Shamans and mystics seeking to enter the afterlife by "dying before dying" have inspired Books of the Dead across continents and millennia, from Egypt and Tibet to Europe and the Americas. Stanislav Grof suggests that these depictions, ritual manuals, and mythic maps for the afterlife are bound by common threads and that modern consciousness research may bring us closer than ever to the realms beyond life.
The primal role of art in awakening and liberating the soul of humanity- Presents a seven-stage journey of transformation moving from the darkened soul to the light of spiritual illumination - Provides a meditation practice to experience the spiritual energy embedded within art - Includes artists Alex Grey, Jackson Pollock, Mark Rothko, Walter Gaudnek, and others Art and Spiritual Transformation presents a seven-stage journey from the darkened soul to the light of spiritual illumination that is possible through the world of art. Finley Eversole introduces a meditation practice that moves beyond the visual content of an art form in order to connect with its embedded spiritual energy, allowing the viewer to tap in to the deeper consciousness inherent in the artwork and awaken dormant powers in the depths of the viewer's soul. Examining modern and postmodern artwork from 1945 onward, Eversole reveals the influences of ancient Egypt, India, China, and alchemy on this art. He draws extensively on philosophy, myth and symbolism, literature, and metaphysics to explain the seven stages of spiritual death and rebirth of the soul possible through art: the experience of self-loss, the journey into the underworld, the experience of the dark night of the soul, the conflict with and triumph over evil, the awakening of new life in the depths of being, and the return and reintegration of consciousness on a higher plane of being, resulting finally in ecstasy, transfiguration, illumination, and liberation. To illustrate these stages, Eversole includes works by abstract expressionists Jackson Pollock, Willem de Kooning, and Mark Rothko and modern visionary artists Alex Grey and Ernst Fuchs, among others, to reveal the powerful and liberating forces art contributes to the transformation and evolution of human consciousness.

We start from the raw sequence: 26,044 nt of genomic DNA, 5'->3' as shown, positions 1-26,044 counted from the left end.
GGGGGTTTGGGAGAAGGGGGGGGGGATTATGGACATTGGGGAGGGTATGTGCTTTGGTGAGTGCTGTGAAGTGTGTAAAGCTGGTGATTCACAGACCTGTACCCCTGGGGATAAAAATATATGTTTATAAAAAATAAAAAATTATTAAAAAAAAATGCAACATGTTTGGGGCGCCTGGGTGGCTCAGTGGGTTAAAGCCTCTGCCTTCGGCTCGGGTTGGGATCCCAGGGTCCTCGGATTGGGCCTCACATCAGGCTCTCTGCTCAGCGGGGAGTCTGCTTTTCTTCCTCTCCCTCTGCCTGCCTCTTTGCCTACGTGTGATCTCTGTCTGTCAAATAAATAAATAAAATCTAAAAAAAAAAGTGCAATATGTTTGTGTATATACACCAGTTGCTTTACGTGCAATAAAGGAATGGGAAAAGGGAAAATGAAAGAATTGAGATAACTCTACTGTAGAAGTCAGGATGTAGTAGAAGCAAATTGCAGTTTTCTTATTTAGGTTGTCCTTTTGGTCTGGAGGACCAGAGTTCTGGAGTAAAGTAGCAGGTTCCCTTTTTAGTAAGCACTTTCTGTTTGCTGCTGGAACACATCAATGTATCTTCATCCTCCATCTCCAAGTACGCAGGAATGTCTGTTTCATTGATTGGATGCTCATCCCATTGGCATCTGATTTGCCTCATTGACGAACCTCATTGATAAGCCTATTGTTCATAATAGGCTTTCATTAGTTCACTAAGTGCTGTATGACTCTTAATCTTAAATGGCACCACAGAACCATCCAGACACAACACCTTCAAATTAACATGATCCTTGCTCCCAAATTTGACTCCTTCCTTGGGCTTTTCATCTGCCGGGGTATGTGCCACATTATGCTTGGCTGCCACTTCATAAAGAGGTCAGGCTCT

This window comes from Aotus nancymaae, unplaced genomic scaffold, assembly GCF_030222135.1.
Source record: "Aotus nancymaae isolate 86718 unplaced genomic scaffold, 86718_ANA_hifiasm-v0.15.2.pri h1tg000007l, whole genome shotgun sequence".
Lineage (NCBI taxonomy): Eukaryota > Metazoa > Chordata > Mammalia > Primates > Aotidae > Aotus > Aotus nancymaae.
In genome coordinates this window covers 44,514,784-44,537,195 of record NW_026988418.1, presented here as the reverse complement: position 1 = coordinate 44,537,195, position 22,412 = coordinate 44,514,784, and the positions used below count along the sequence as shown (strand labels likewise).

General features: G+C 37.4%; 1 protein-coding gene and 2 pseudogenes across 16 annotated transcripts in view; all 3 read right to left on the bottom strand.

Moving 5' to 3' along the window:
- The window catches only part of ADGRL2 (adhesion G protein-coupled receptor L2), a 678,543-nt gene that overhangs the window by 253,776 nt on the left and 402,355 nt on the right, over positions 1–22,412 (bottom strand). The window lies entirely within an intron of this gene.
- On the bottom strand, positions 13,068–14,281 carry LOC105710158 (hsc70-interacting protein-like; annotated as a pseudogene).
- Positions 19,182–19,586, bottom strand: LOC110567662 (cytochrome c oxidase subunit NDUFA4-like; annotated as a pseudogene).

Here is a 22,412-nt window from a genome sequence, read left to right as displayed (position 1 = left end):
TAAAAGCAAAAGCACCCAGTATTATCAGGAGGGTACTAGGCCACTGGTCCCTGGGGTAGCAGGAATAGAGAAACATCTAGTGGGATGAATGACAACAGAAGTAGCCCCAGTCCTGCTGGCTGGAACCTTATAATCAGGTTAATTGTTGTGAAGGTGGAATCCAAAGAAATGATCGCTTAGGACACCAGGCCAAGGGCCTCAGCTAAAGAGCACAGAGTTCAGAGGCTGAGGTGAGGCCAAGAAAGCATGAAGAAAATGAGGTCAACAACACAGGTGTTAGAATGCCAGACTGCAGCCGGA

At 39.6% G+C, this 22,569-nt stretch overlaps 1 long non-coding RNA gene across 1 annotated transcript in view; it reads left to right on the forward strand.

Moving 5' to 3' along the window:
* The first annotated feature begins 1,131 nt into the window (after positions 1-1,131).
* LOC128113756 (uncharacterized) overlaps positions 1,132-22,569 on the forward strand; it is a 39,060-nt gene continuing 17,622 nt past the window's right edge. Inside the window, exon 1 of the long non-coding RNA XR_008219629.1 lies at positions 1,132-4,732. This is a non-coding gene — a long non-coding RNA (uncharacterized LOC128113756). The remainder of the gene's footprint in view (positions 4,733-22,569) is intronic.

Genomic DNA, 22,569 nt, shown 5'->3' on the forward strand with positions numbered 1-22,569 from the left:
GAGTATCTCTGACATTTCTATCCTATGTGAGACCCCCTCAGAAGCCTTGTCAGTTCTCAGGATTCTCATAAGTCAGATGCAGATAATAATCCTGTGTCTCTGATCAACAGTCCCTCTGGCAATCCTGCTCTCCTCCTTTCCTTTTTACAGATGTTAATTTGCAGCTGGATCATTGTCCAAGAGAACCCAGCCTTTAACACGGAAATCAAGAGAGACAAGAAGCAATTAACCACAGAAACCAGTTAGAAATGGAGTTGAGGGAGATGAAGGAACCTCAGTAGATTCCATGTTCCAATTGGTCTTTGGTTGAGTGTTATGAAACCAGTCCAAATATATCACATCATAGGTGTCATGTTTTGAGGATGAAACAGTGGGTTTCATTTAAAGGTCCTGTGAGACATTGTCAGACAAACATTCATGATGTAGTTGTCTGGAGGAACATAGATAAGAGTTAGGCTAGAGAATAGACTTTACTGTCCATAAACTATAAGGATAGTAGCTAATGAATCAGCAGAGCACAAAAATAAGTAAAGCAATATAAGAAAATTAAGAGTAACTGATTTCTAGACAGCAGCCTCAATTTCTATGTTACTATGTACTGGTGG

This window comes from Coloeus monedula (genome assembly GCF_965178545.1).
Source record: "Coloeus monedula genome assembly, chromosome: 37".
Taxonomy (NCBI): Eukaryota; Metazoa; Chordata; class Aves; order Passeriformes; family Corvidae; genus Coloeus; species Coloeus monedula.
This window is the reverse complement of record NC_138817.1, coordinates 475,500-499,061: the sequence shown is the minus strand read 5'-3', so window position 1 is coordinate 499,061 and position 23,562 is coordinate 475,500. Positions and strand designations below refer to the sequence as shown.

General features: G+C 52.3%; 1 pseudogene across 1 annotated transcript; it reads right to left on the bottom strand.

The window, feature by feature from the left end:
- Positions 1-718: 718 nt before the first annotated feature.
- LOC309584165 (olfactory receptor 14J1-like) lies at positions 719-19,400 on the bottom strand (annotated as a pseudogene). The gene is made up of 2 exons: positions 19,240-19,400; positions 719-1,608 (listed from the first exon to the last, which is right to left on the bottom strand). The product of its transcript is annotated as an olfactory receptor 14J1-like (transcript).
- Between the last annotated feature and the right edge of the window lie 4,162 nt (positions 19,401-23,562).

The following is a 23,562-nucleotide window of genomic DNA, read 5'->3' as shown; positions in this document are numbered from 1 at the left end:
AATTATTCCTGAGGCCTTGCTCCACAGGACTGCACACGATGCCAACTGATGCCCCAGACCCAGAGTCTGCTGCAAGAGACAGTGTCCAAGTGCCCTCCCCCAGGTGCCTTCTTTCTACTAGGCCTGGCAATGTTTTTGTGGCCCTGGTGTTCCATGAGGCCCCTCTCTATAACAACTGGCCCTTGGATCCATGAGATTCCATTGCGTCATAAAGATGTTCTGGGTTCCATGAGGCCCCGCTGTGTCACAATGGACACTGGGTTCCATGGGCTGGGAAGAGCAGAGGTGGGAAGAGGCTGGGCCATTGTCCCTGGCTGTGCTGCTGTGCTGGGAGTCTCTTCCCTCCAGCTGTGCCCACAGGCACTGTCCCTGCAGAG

A funny book of llama illustrations by artist Kristin Llamas (her real name) with personality-rich portraits of named llamas, penned in a realistic and humorous black-and-white style. Amusing, endearingly modern quips and names lend personality to each llama drawing. - Finely detailed black and white illustrations of llamas
- An adorable collection of super-relatable llama portraits
- A sweet gift book that allows you to find a llama with your name Fans of Llamanoes, Have a Little Pun, and Llive, Llaugh, Llove Llike a Llama will love this book. - Llama fans
- Animal lovers
- Anyone who appreciates modern humor
A picture, says David Hockney, is the only way that we can communicate what we see. Here, in a collaboration with art critic Martin Gayford, he explores the many ways that artists have pictured the world, sharing sparkling insights and ideas that will delight every art lover and art maker. Readers who thrilled to Hockney's Secret Knowledge know that he has an uncanny ability to get into the minds of artists. In A History of Pictures he covers far more ground, getting at the roots of visual expression and technique through hundreds of images--from cave paintings to frames from movies--that are reproduced. It's a joyful celebration of one of humanity's oldest impulses.